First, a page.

24 May 2020

Alice's Restaurant

Last night I watched Alice's Restaurant for the third time.

The film was made in 1969, and in a way was a kind of epilogue on the 1960s.

The plot is fairly simple. Two funerals and a wedding.

Ray buys an old deconsecrated church and Alice opens a restaurant in it. Arlo goes to see Alice for Thanksgivng and as a favour takes her trash to the dump. When the dump is closed, he drops it on top of another pile of garbage at the bottom of a ravine. When the local sheriff finds out a major manhunt begins. Arlo manages to survive the courtroom experience but when he is to be inducted into the army via the draft and is asked whether he has ever been arrested, he has to say yes. Has he been convicted of a crime? Yes. Even through the crime was littering, he is sent to the group with major criminals.

One reviewer at the IMDb site says
Alice's Restaurant is about life and loss, and the traps we allow ourselves to get caught up in. It's about addiction, youth, anarchy, death, and aimlessness. It's a celebration and a lament for all those things.

As we were watching it, there is a scene with a tent evangelist, and they are singing Amazing Grace. Val remarked that that must be one of the overplayed hymns ever, like Kum-ba-ya. And I recalled that when I first saw the film, in Windhoek on 15 December 1970, it was the first time I had ever heard Amazing Grace, so it came to me as fresh and new then. I heard it quite a lot thereafter, and I wondered it it was the film that was responsible for its subsequent popularity. Certainly in my mind that song was always associated with the film, and in 2006, when the family asked what I wanted as a birthday present, one of the things I mentioned was the DVD of Alice's Restaurant, so I could remind myself of where I first heard that song.

A couple of years later, when I was living in Durban, staying with Larry and Carol Gilley and their family, they had an old hymn book with Amazing Grace in it, and I used it a few times in church services, and at that time, too, I had never heard it anywhere else but in the film. And a couple of years later it was heard everywhere, though in a slightly different version, with different music for the third line.

When I first saw Alice's Restaurant I was living in a Christian commune in Windhoek and that was one of the dreams of the 1960s that didn't quite come true. And at the end of the film Ray and Alice get married, and they have a big celebration with lots of friends in their church-cum-restaurant. Then one by one the friends leave, and Ray and Alice urge them to stay. Ray says they will move to a farm in the country, where they can all live together and see each other whenever they want. They go to the door, and see of the last of their friends. and Ray talks some more about that, in the same way that we often talked about such things in those days. Then he goes inside, and Alice is left, alone and lonely, at the door. And that seems to sum up the 1960s.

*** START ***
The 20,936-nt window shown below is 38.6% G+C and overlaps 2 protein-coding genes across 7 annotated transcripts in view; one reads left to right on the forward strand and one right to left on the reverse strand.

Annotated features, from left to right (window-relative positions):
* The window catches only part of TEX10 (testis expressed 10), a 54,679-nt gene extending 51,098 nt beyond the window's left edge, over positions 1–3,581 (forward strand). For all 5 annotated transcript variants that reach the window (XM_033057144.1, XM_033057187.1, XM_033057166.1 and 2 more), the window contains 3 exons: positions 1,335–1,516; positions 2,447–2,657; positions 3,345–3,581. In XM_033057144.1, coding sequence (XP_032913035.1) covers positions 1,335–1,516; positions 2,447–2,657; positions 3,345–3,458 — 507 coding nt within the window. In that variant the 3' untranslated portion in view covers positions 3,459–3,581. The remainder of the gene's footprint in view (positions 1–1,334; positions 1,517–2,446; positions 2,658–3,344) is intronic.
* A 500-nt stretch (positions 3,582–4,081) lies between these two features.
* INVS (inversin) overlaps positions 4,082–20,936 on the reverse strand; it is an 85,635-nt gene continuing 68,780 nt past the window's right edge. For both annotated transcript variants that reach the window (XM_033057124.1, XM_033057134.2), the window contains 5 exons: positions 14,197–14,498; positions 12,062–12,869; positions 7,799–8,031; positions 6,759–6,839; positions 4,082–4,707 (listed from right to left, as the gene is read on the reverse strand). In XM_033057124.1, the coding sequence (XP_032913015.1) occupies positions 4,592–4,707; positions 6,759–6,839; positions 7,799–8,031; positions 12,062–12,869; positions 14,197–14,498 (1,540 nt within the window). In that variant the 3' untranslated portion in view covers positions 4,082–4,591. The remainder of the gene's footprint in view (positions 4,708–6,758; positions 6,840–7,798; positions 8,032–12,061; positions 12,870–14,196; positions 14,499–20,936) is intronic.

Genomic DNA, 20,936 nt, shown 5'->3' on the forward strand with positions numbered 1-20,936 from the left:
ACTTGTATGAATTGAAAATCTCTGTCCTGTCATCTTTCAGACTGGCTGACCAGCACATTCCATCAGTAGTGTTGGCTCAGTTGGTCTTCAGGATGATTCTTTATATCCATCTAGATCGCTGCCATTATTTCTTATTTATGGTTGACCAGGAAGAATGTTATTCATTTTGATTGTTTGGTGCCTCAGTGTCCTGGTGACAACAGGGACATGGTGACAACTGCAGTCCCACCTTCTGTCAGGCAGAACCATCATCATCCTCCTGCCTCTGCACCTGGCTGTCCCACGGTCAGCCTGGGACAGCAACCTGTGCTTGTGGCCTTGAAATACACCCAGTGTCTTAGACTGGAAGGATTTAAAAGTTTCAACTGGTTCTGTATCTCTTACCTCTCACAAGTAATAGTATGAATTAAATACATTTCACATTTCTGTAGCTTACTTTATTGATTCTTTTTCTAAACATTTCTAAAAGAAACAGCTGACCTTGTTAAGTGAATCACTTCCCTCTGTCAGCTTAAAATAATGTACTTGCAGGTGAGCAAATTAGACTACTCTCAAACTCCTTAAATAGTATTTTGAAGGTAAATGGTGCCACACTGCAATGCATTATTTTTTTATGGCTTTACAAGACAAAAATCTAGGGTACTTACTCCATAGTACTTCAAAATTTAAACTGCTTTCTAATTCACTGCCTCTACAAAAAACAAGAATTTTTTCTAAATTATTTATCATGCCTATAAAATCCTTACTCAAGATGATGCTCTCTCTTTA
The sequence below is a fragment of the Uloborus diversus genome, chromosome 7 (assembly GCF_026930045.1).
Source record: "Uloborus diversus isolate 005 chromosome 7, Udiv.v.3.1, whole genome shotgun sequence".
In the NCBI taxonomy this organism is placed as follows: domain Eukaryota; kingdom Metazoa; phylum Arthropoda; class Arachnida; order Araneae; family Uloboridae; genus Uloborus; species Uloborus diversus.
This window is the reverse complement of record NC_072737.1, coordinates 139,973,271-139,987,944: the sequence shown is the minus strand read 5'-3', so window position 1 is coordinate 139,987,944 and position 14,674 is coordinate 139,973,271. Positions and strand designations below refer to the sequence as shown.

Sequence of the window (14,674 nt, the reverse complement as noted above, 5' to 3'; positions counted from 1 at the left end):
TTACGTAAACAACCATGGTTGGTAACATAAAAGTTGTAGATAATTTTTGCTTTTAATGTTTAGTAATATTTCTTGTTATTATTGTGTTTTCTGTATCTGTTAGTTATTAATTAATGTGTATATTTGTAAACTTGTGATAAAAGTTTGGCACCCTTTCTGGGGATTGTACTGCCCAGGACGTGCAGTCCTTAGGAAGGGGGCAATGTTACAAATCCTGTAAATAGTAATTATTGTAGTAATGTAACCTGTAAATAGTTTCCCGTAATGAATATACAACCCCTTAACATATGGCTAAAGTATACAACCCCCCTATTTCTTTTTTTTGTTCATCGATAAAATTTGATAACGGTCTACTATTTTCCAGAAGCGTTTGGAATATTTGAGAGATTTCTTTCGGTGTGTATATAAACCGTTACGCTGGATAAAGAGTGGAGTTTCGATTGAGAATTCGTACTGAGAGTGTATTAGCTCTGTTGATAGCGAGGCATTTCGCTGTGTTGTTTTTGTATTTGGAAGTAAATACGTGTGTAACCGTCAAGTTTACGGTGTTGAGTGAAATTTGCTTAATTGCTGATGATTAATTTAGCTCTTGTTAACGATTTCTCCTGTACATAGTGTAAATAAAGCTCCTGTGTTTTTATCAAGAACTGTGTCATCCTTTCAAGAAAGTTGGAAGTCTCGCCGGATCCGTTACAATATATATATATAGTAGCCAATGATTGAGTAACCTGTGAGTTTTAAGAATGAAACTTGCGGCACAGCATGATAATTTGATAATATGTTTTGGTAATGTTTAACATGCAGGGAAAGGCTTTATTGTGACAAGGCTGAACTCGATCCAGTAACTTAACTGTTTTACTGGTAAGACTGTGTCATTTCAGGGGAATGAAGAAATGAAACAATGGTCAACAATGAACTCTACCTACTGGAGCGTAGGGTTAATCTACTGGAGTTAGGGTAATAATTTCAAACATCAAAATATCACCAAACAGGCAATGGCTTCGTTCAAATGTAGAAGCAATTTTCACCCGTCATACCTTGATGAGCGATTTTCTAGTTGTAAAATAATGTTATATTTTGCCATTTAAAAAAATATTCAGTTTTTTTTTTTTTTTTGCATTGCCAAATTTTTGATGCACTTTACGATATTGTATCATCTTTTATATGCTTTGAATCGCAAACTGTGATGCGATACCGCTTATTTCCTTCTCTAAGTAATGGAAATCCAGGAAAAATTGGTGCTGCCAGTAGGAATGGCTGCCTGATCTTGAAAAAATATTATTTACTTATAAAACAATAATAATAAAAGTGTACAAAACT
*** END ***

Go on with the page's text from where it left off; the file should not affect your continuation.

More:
In the same year that the film was released, a book was published, The Lonely Crowd, and the visions of communal living expressed by Ray in the film were intended to be a solution to that, but at the end Alice is left alone on the steps of a deconsecrated church, the symbol of a failed Christian community.

And so it calls to mind another song, not in the film, released a couple of years later, about dreams of freedom:
Yesterday's dream didn't quite come true
We fought for our freedom, and what did it do?
Now no one can see where they stand.

14 May 2020

A Brief Guide to J.R.R. Tolkien

A Brief Guide to J.R.R. Tolkien: A Comprehensive Introduction to the Author of the Hobbit and the Lord of the Rings. by Nigel CawthorneA Brief Guide to J.R.R. Tolkien: A Comprehensive Introduction to the Author of the Hobbit and the Lord of the Rings. by Nigel Cawthorne by Nigel Cawthorne

My rating: 5 of 5 stars

I liked this book a lot better than I thought I would. I picked it up cheap in the first book shop I found open since the corona virus lockdown began, and having just re-read the first three Harry Potter books for third or fourth time I wanted to read something I hadn't read before, even if it was about books that I had read before.

It does what it says it does in the title.